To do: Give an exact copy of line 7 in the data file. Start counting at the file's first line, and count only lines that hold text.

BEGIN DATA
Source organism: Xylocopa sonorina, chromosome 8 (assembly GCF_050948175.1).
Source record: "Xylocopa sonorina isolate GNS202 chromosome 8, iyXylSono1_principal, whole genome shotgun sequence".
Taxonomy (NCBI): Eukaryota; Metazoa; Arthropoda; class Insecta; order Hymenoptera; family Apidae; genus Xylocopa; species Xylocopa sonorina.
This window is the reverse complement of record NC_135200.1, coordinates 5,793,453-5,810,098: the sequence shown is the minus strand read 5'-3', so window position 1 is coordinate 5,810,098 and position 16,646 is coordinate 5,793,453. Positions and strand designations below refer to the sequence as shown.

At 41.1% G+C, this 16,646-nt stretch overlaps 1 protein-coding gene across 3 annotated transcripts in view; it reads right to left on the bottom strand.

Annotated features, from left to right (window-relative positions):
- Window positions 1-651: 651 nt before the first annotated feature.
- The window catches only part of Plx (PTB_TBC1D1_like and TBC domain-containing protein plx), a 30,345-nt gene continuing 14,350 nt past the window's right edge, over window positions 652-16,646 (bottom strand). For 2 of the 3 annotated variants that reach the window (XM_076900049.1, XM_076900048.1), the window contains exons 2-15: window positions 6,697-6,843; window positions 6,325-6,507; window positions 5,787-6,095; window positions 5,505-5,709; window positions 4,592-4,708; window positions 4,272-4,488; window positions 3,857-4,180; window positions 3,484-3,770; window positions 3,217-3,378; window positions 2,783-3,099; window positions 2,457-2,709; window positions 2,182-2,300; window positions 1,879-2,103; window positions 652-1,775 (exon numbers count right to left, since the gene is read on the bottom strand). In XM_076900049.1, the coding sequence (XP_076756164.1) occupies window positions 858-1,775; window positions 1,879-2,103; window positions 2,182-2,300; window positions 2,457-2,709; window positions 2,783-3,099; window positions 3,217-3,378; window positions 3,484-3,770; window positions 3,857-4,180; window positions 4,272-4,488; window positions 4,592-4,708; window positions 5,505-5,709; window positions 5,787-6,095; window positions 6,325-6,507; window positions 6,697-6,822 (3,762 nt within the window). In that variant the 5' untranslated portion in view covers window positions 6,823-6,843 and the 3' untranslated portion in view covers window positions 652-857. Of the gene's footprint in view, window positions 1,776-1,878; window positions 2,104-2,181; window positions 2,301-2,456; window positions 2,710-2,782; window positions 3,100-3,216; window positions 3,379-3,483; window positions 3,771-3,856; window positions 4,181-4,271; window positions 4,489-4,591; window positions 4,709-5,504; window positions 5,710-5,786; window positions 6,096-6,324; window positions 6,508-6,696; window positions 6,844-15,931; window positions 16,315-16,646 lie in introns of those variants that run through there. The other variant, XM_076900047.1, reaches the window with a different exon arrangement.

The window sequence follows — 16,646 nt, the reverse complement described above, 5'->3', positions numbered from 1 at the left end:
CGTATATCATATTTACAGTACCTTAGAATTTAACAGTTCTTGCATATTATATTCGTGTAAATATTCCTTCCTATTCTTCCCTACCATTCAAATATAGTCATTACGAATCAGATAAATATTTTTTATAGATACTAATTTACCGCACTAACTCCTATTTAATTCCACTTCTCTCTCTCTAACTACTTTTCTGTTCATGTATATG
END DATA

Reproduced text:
- Window positions 1-651: 651 nt before the first annotated feature.